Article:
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Article Features
  Adding Carboplatin to Presurgery Chemo Improved Disease-Free Survival for Patients with TNBC
Association Between Survival and Time to Surgery/Chemotherapy For Patients with Breast Cancer
Blood Sample Analysis Finds ESR1 Gene Mutations Associated with Worse Overall Breast Cancer Survival
Cognitive-Behavioral Stress Management in Breast Cancer
Combined Imaging Modalities May Change Cancer Management
False-Positive Mammograms May Indicate Increased Risk of Breast Cancer Later
Neurotoxic Effects of Chemotherapies on Cognition in Breast Cancer Survivors
New Guidelines Address Long-Term Needs of Breast Cancer Survivors
One-Two Punch of Palbociclib and Paclitaxel Shows Promise Against Advanced Breast Cancer
Researchers Isolate Cells Implicated with Breast-Cancer Derived Brain Tumors
Resistance of ER-Positive Breast Cancer to Tamoxifen Therapy May Be Driven by APOBEC3B
RNA Mystery Solved in Triple-Negative Breast Cancer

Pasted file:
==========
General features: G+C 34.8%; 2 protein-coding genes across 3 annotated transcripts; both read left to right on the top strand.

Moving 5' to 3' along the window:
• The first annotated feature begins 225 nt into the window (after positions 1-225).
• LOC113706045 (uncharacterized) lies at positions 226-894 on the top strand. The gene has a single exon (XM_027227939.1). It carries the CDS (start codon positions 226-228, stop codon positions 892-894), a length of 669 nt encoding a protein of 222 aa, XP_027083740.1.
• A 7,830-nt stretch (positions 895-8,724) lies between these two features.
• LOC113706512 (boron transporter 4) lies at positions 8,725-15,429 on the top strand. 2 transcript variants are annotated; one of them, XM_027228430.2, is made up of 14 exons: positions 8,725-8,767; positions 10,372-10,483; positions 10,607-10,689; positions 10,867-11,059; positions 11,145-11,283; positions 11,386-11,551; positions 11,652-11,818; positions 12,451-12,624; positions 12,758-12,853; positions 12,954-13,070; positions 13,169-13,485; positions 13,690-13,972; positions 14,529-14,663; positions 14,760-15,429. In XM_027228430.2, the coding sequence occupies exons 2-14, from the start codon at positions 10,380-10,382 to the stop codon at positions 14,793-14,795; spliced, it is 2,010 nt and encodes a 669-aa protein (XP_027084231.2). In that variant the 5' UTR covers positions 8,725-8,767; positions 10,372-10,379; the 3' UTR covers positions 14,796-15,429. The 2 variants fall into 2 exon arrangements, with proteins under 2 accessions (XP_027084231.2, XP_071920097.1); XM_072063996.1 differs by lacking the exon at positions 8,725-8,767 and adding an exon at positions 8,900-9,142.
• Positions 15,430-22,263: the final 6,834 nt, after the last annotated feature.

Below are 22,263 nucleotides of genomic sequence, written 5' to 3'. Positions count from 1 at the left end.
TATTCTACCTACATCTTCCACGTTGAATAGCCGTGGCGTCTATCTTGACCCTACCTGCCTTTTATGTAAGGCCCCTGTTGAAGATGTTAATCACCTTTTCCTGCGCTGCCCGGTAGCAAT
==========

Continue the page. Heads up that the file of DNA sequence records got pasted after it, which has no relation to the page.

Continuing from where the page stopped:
Study Identifies Characteristics That May Increase a Breast Cancer Survivor’s Risk of Developing Leukemia Following Treatment
Study Links Body Fat, Weight Loss and Chromosome Length in Breast Cancer Patients
Taking Antidepressants with Tamoxifen Does Not Increase Breast Cancer Recurrence
Women with Luminal A Subtype of Breast Cancer Did Not Benefit From Adjuvant Chemotherapy


Study Links Body Fat, Weight Loss and Chromosome Length in Breast Cancer Patients

It is well documented that a healthy diet and exercise are key in cancer prevention and management, but the exact mechanism hasn't been clear. Now, Yale Cancer Center researchers have found an explanation in the tiny protective ends of chromosomes called telomeres. The findings were presented at the 2015 San Antonio Breast Cancer Symposium.

The researchers used a previously published Yale weight-loss intervention study called LEAN to examine how body fat and weight loss through lifestyle changes are associated with telomere length in breast cancer survivors enrolled in a weight-loss trial. Telomeres shorten with cell division and are associated with aging and increased risk of breast cancer mortality.

The Yale study – among the few to explore a link between weight loss and telomere length in breast cancer survivors – found that telomeres were slower to shorten in breast cancer survivors who lost weight through diet and exercise. In some cases, telomere shortening even reversed, said the study's first author Tara Sanft, M.D., assistant professor of medical oncology.

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